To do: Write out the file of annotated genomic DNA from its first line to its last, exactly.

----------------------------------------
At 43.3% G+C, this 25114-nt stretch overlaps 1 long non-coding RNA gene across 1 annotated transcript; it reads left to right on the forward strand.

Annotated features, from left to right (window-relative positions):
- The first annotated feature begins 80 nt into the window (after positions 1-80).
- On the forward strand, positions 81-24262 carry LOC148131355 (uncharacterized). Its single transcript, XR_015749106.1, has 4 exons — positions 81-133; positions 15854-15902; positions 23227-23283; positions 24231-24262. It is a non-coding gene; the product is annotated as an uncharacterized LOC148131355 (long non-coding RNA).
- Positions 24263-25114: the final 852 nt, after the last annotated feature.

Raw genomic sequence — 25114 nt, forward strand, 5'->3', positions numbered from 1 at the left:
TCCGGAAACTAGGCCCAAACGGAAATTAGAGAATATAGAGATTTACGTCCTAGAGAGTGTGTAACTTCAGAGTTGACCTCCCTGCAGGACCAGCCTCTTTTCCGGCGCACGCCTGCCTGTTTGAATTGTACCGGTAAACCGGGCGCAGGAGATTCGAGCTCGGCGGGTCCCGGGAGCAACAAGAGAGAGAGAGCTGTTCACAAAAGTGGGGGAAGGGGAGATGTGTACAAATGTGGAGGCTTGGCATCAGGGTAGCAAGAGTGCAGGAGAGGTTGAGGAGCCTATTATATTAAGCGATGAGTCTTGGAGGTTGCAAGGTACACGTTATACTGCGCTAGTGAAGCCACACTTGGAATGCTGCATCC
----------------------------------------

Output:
At 43.3% G+C, this 25114-nt stretch overlaps 1 long non-coding RNA gene across 1 annotated transcript; it reads left to right on the forward strand.

Annotated features, from left to right (window-relative positions):
- The first annotated feature begins 80 nt into the window (after positions 1-80).
- On the forward strand, positions 81-24262 carry LOC148131355 (uncharacterized). Its single transcript, XR_015749106.1, has 4 exons — positions 81-133; positions 15854-15902; positions 23227-23283; positions 24231-24262. It is a non-coding gene; the product is annotated as an uncharacterized LOC148131355 (long non-coding RNA).
- Positions 24263-25114: the final 852 nt, after the last annotated feature.

Raw genomic sequence — 25114 nt, forward strand, 5'->3', positions numbered from 1 at the left:
TCCGGAAACTAGGCCCAAACGGAAATTAGAGAATATAGAGATTTACGTCCTAGAGAGTGTGTAACTTCAGAGTTGACCTCCCTGCAGGACCAGCCTCTTTTCCGGCGCACGCCTGCCTGTTTGAATTGTACCGGTAAACCGGGCGCAGGAGATTCGAGCTCGGCGGGTCCCGGGAGCAACAAGAGAGAGAGAGCTGTTCACAAAAGTGGGGGAAGGGGAGATGTGTACAAATGTGGAGGCTTGGCATCAGGGTAGCAAGAGTGCAGGAGAGGTTGAGGAGCCTATTATATTAAGCGATGAGTCTTGGAGGTTGCAAGGTACACGTTATACTGCGCTAGTGAAGCCACACTTGGAATGCTGCATCC